A study shows 3 strategies to treat primary pterygium are safe and effective, with 2 surgical techniques using no autograft or limited autograft causing fewer traumas and offering more flexibility for changes to the condition compared with conjunctival autograft. The results were published in the American Journal of Ophthalmology.

The study, a prospective randomized controlled clinical trial, compared the efficacy and safety in the treatment of primary pterygium using conjunctival autograft (CAG), amniotic membrane transplantation (AMT) with postoperative interferon alpha-2b (IFN alpha-2b), and modified conjunctival autograft plus amniotic membrane transplantation (mCAG+AMT) with postoperative IFN alpha-2b. A total of 85 patients with eyes that had nasal and primary pterygia were randomized in a 1:1:1 ratio to have 1 of the techniques included in the study (30 in CAG group, 25 in AMT group, 30 in CAG+AMT group). Follow-up lasted for 12 months. The primary outcomes in the study included recurrence rate and complications; secondary outcomes included corneal epithelium status, ocular surface symptom score and visual acuity change.

The investigators found no complications or grade 4 recurrence. Additionally,  no significant differences were seen in the 3 groups for recurrence grade, corneal epithelium status, or visual acuity change.


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“Compared with mCAG+AMT, CAG has a negative effect (B=-0.62, P =.001), and AMT has a negative effect (B=-2.02 P <.001) on postoperative symptom scores,” they reported. “Compared with AMT, CAG has a positive effect (B=1.28, P <.001) on postoperative symptom scores.”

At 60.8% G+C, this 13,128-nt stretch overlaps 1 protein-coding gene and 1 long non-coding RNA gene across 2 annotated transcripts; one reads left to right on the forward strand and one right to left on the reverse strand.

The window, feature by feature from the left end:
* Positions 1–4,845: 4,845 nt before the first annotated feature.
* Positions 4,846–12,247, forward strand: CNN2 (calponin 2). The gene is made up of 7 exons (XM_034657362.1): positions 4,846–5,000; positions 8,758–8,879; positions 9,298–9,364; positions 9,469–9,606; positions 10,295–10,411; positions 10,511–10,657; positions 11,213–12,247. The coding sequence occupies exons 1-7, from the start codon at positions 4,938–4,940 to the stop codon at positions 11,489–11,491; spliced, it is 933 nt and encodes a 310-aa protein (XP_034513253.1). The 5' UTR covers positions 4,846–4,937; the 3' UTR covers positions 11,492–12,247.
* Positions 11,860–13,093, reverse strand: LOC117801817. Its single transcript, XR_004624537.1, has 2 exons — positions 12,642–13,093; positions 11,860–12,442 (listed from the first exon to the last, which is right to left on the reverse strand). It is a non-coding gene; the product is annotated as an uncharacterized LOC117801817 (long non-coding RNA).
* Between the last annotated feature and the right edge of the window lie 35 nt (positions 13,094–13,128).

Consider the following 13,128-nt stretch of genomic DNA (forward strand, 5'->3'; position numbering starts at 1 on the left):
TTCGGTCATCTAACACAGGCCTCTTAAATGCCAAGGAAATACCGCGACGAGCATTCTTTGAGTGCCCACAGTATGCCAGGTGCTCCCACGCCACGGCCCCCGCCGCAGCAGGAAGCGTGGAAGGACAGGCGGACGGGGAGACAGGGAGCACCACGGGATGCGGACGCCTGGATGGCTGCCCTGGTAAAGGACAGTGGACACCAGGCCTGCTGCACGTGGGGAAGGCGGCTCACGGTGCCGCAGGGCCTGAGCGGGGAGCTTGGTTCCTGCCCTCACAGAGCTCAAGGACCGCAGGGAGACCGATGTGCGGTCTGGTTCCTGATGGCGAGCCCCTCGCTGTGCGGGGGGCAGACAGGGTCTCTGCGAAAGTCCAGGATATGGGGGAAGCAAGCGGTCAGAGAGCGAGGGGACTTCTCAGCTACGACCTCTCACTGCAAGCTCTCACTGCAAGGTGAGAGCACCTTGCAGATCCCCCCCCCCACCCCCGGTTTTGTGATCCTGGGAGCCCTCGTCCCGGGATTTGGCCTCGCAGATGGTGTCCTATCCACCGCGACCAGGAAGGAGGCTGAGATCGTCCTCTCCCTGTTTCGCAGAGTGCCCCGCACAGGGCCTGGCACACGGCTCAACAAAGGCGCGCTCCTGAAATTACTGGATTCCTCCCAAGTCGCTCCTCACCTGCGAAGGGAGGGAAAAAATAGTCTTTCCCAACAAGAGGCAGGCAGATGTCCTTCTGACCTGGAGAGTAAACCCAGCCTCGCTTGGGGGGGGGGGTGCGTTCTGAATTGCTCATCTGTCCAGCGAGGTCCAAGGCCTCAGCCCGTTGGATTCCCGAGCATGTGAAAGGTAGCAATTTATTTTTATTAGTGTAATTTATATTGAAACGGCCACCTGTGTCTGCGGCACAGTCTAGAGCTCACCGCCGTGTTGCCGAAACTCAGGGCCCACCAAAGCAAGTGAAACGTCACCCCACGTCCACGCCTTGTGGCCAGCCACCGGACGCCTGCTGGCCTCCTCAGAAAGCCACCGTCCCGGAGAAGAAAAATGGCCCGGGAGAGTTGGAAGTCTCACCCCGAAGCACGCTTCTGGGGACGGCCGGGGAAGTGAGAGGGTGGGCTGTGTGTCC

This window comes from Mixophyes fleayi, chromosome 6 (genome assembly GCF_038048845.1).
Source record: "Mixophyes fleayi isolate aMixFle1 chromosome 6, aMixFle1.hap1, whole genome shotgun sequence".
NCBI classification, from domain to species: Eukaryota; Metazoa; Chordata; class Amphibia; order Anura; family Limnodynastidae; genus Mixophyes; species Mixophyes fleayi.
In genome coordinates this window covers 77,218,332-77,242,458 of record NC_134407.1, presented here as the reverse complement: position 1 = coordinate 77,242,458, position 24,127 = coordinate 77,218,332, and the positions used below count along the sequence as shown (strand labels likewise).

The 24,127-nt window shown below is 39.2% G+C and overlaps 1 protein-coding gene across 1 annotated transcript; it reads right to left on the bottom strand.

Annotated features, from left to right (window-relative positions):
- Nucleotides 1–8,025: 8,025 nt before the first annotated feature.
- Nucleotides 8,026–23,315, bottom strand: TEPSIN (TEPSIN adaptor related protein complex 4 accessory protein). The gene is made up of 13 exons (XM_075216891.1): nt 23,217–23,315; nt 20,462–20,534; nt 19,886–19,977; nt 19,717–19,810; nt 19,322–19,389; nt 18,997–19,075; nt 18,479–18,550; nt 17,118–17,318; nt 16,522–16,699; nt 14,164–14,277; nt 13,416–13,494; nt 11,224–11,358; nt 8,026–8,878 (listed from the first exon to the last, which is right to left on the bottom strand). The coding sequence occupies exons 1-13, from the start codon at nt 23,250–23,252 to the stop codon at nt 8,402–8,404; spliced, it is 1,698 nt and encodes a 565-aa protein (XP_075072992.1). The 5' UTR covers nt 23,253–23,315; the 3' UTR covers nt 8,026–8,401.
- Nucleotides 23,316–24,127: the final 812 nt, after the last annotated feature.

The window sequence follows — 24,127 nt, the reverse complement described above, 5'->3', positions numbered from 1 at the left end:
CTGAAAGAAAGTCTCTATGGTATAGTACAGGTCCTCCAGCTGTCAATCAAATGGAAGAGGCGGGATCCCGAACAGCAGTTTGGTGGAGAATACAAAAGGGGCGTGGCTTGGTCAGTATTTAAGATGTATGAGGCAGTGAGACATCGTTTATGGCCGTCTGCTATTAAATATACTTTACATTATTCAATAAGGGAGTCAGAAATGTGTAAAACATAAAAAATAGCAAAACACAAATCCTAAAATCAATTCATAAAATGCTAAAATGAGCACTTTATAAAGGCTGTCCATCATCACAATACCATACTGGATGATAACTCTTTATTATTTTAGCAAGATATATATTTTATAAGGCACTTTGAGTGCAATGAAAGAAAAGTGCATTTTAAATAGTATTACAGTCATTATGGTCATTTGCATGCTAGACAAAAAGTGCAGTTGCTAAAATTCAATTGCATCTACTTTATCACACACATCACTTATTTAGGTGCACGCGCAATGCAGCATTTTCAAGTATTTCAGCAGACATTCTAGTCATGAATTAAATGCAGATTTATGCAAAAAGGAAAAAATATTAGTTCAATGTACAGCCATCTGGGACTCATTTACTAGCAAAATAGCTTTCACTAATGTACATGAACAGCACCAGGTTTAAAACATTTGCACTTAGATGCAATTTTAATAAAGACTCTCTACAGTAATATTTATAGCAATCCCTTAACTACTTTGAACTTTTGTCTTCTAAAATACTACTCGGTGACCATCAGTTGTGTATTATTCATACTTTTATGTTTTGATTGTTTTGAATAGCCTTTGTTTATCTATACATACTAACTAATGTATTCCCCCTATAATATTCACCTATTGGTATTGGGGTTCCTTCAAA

“All 3 surgical procedures that were performed in this study demonstrated safety and clinical efficacy,” the study concludes. “IFN alpha-2b eye drops effectively reduced the recurrence rate of pterygium in patients after AMT or mCAG plus AMT. Compared to CAG, which is the current gold standard for treating pterygium, the 2 other surgeries, which do not use autograft or use only small autograft, provide a more flexible approach for managing ocular surface abnormalities in future.”

The study’s limitations include its small sample design and the fact it was performed at a single center. In addition, while 90% of pterygium recurrence happens in the first year (making the one-year follow-up design of this study adequate), longer follow-up is still needed.

Reference

Yu J, Feng J, Jin T, et al. The effect of a novel strategy in treating primary pterygium: a prospective randomized clinical study. Am J Ophthalmol. Published online January 4, 2021. doi:10.1016/j.ajo.2021.01.001